Russia's far eastern region of Kamchatka first kicked off on Sunday the presidential election in which four candidates are vying to replace President Vladimir Putin, who is constitutionally barred from a third consecutive term.
A local election official (R) carries ballot boxes for the coming presidential elections in Russia's Siberian town of Divnogorsk, 38km (24 miles) from Krasnoyarsk, Feb. 28, 2008. (Xinhua/Reuters Photo)
Though having been hit by a strong cyclone and snow in recent days, all of the 203 polling stations in Kamchatka opened at 8 a.m. local time on Sunday (2000 GMT) as scheduled, while the other parts of the Russian territory still have to wait for several hours to vote. The polling stations will close at 8 p.m. local time.
Oliga Alexandra, a 52-year-old lady who came before the polling station started its work, was the first to cast her ballot at the No. 64 polling station located at a natatorium of the city.
"I hope the new president will bring new reforms to our country and make our life better," Oliga told Xinhua, but refusing to tell who she is voting for.
Snowfall has temporarily stopped in this city but strong wind is still roaring. The ground was covered by the amount of snow that would normally be an average monthly precipitation. Snow has already been removed from most of the main streets and walled at roadsides up to 2 to 3 meters high.
Local electoral official said on Saturday that they would "mobilize all forces to have the roads to polling stations cleared on Sunday."
Four candidates are running for the highest post of the country: First Deputy Prime Minister Dmitry Medvedev, nominated by the ruling United Russia party, Communist leader Gennady Zyuganov, Liberal Democratic Party leader Vladimir Zhirinovsky and Andrei Bogdanov, the leader of the Democratic Party.
A balloon is seen in front of an election poster showing Russian President Vladimir Putin and presidential candidate Dmitry Medvedev in Moscow, Russia, March 1, 2008. Russia's presidential election will be held on March 2.(Xinhua Photo)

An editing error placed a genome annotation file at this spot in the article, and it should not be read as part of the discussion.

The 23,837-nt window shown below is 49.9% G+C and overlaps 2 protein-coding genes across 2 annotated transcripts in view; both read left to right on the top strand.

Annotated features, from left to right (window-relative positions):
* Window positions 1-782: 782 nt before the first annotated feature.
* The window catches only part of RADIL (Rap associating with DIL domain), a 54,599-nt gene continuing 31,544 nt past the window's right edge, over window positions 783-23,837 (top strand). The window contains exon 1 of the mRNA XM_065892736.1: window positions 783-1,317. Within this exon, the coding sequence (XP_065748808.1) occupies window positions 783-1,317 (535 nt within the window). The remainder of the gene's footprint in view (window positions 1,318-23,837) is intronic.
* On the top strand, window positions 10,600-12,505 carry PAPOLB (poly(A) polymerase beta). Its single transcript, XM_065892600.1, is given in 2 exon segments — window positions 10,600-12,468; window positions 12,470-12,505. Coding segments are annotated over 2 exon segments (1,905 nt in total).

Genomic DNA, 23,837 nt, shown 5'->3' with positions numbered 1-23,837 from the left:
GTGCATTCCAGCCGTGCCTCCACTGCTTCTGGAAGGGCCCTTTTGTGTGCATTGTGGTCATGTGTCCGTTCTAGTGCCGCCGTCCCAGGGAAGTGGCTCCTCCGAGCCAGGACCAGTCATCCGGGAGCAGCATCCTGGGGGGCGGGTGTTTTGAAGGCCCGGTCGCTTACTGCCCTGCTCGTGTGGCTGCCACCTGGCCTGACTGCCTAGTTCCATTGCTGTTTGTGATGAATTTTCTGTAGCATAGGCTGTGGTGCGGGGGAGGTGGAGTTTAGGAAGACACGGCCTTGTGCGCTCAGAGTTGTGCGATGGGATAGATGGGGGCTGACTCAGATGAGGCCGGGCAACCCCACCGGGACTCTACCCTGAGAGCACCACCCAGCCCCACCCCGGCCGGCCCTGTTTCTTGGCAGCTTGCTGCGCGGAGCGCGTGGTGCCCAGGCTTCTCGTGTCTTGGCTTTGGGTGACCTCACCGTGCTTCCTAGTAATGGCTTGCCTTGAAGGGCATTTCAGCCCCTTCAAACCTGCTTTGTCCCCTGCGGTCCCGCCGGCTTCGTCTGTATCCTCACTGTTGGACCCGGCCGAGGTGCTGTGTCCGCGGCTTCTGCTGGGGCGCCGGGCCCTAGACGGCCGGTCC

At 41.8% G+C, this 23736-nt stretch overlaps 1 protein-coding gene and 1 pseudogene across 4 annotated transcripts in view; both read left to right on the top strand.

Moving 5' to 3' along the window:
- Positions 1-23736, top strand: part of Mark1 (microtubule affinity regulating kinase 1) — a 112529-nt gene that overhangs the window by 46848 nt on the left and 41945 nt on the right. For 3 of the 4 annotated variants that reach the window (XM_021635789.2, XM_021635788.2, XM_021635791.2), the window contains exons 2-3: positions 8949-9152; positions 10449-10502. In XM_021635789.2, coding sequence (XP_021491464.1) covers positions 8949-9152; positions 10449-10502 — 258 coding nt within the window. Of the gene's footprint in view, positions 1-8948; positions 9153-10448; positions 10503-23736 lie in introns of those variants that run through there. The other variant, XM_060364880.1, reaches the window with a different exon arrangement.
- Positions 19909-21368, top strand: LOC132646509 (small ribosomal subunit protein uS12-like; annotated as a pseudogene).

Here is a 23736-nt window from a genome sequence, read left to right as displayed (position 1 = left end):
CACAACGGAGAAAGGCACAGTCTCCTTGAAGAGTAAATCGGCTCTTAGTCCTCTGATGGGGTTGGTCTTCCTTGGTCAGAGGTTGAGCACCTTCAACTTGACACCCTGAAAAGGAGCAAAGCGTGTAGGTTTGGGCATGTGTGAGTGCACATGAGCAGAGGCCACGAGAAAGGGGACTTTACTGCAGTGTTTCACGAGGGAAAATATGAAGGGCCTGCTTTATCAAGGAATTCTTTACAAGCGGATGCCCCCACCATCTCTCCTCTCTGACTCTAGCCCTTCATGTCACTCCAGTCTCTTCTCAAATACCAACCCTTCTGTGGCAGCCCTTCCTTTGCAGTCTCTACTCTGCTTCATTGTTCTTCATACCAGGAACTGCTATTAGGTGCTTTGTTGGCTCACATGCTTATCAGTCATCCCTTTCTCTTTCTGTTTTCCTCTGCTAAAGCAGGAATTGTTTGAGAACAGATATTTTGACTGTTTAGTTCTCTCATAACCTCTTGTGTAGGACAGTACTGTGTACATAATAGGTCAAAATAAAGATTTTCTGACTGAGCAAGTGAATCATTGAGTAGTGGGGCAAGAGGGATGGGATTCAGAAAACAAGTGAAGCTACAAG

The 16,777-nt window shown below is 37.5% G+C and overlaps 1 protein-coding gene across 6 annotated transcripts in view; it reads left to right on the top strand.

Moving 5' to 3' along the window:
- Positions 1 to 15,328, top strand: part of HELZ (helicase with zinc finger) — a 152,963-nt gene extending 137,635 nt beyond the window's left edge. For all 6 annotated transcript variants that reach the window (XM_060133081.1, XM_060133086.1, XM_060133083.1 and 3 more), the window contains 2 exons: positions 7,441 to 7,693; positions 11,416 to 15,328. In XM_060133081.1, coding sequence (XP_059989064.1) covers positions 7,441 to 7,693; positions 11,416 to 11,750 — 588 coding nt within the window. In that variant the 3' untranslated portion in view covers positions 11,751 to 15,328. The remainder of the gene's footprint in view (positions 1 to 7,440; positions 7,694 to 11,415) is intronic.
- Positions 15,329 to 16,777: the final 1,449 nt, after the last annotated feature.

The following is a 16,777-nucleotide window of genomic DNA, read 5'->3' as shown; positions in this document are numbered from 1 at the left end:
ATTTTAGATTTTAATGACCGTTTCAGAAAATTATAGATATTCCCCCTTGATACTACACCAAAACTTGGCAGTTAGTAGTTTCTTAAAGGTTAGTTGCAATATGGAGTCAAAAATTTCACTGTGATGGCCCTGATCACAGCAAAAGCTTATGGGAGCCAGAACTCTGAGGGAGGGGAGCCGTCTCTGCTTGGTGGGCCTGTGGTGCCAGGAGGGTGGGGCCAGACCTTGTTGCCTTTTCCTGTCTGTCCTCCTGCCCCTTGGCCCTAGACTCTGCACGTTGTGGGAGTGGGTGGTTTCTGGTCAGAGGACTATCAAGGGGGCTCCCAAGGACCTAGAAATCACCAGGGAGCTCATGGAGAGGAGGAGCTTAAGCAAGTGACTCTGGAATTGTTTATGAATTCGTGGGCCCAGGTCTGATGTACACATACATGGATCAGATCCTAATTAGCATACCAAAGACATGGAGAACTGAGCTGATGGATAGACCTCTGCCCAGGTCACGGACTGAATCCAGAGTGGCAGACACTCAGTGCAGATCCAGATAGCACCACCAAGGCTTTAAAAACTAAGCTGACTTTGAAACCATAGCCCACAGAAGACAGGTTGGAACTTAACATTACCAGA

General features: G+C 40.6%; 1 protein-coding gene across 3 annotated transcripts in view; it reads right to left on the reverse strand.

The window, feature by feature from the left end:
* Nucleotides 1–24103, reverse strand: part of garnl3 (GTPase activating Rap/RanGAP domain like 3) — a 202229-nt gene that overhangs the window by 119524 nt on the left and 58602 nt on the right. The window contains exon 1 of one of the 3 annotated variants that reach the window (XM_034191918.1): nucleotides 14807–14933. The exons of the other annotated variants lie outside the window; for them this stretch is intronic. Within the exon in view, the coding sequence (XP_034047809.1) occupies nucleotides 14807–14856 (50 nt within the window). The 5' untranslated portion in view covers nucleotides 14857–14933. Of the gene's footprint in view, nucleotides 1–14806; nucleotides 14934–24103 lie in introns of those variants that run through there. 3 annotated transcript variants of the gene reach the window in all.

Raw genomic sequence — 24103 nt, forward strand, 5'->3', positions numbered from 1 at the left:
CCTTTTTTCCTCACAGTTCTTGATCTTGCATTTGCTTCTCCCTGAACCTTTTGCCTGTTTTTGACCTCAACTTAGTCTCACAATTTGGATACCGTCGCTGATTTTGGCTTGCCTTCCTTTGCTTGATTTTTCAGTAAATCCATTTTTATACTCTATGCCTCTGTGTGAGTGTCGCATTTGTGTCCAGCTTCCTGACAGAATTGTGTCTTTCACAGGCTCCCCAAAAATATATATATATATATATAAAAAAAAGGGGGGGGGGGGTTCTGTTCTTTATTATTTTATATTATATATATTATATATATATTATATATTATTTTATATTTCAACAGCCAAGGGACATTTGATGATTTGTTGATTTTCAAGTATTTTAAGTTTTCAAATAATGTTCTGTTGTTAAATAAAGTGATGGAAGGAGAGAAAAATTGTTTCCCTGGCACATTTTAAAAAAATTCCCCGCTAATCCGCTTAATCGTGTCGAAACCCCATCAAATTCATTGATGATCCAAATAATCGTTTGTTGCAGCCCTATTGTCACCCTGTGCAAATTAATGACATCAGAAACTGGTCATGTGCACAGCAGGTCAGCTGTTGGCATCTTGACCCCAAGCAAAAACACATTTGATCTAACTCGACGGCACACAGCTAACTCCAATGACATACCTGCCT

Promising candidates have to win more than 50 percent vote to get the highest post of the nation. Otherwise, a run-off will be held between the top two candidates.
The Central Election Commission (CEC) said there are around 108.94 million eligible voters who will go to 96,301 polling stations scattered around the vast country on Sunday and among which, 364 polling stations are opened in 142 countries for Russian citizens aboard.
In some remote areas voting started about two weeks before the election date.
Since Russia spans 11 time zones, the people in Kaliningrad, a Russian enclave located between Poland and Lithuania will be the last on the Russian territory to stop casting their ballots at 1800 GMT on Sunday.
Though there is no minimum threshold for voter turnout in the election, the CEC predicted a high voter turnout which will surpass 68.5 percent.
Over 200 observers from international organizations, including the Commonwealth of Independent States, the Shanghai Cooperation Organization and the Council of Europe's Parliamentary Assembly, will monitor the vote.
However, Europe's main election watchdog, the Organization for Security and Cooperation in Europe, decided to boycott the election because of Moscow-imposed restrictions.
The CEC will publish preliminary results at 10:00 a.m. Monday (0700 GMT), and final results will be announced on Friday.
(Xinhua News Agency March 2, 2008)